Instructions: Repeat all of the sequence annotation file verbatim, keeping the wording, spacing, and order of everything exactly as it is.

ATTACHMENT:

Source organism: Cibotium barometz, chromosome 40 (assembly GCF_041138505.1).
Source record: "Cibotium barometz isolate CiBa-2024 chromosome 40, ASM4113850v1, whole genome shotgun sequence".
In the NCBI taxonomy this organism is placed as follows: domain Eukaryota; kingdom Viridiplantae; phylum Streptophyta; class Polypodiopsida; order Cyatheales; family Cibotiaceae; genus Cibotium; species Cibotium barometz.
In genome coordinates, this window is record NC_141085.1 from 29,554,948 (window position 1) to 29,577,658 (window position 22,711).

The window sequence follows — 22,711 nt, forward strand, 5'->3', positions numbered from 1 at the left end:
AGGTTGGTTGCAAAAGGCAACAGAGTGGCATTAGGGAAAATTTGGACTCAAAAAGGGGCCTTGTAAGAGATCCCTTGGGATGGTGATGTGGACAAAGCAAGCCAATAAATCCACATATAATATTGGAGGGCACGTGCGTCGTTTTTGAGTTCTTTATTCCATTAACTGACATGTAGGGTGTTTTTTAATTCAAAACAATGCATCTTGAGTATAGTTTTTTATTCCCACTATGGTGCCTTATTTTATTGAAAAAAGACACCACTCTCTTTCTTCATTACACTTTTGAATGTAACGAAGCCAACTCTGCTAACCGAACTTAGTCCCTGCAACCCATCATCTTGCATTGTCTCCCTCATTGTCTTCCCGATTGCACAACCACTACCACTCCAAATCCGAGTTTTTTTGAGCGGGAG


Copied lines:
Source organism: Cibotium barometz, chromosome 40 (assembly GCF_041138505.1).
Source record: "Cibotium barometz isolate CiBa-2024 chromosome 40, ASM4113850v1, whole genome shotgun sequence".
In the NCBI taxonomy this organism is placed as follows: domain Eukaryota; kingdom Viridiplantae; phylum Streptophyta; class Polypodiopsida; order Cyatheales; family Cibotiaceae; genus Cibotium; species Cibotium barometz.
In genome coordinates, this window is record NC_141085.1 from 29,554,948 (window position 1) to 29,577,658 (window position 22,711).

The window sequence follows — 22,711 nt, forward strand, 5'->3', positions numbered from 1 at the left end:
AGGTTGGTTGCAAAAGGCAACAGAGTGGCATTAGGGAAAATTTGGACTCAAAAAGGGGCCTTGTAAGAGATCCCTTGGGATGGTGATGTGGACAAAGCAAGCCAATAAATCCACATATAATATTGGAGGGCACGTGCGTCGTTTTTGAGTTCTTTATTCCATTAACTGACATGTAGGGTGTTTTTTAATTCAAAACAATGCATCTTGAGTATAGTTTTTTATTCCCACTATGGTGCCTTATTTTATTGAAAAAAGACACCACTCTCTTTCTTCATTACACTTTTGAATGTAACGAAGCCAACTCTGCTAACCGAACTTAGTCCCTGCAACCCATCATCTTGCATTGTCTCCCTCATTGTCTTCCCGATTGCACAACCACTACCACTCCAAATCCGAGTTTTTTTGAGCGGGAG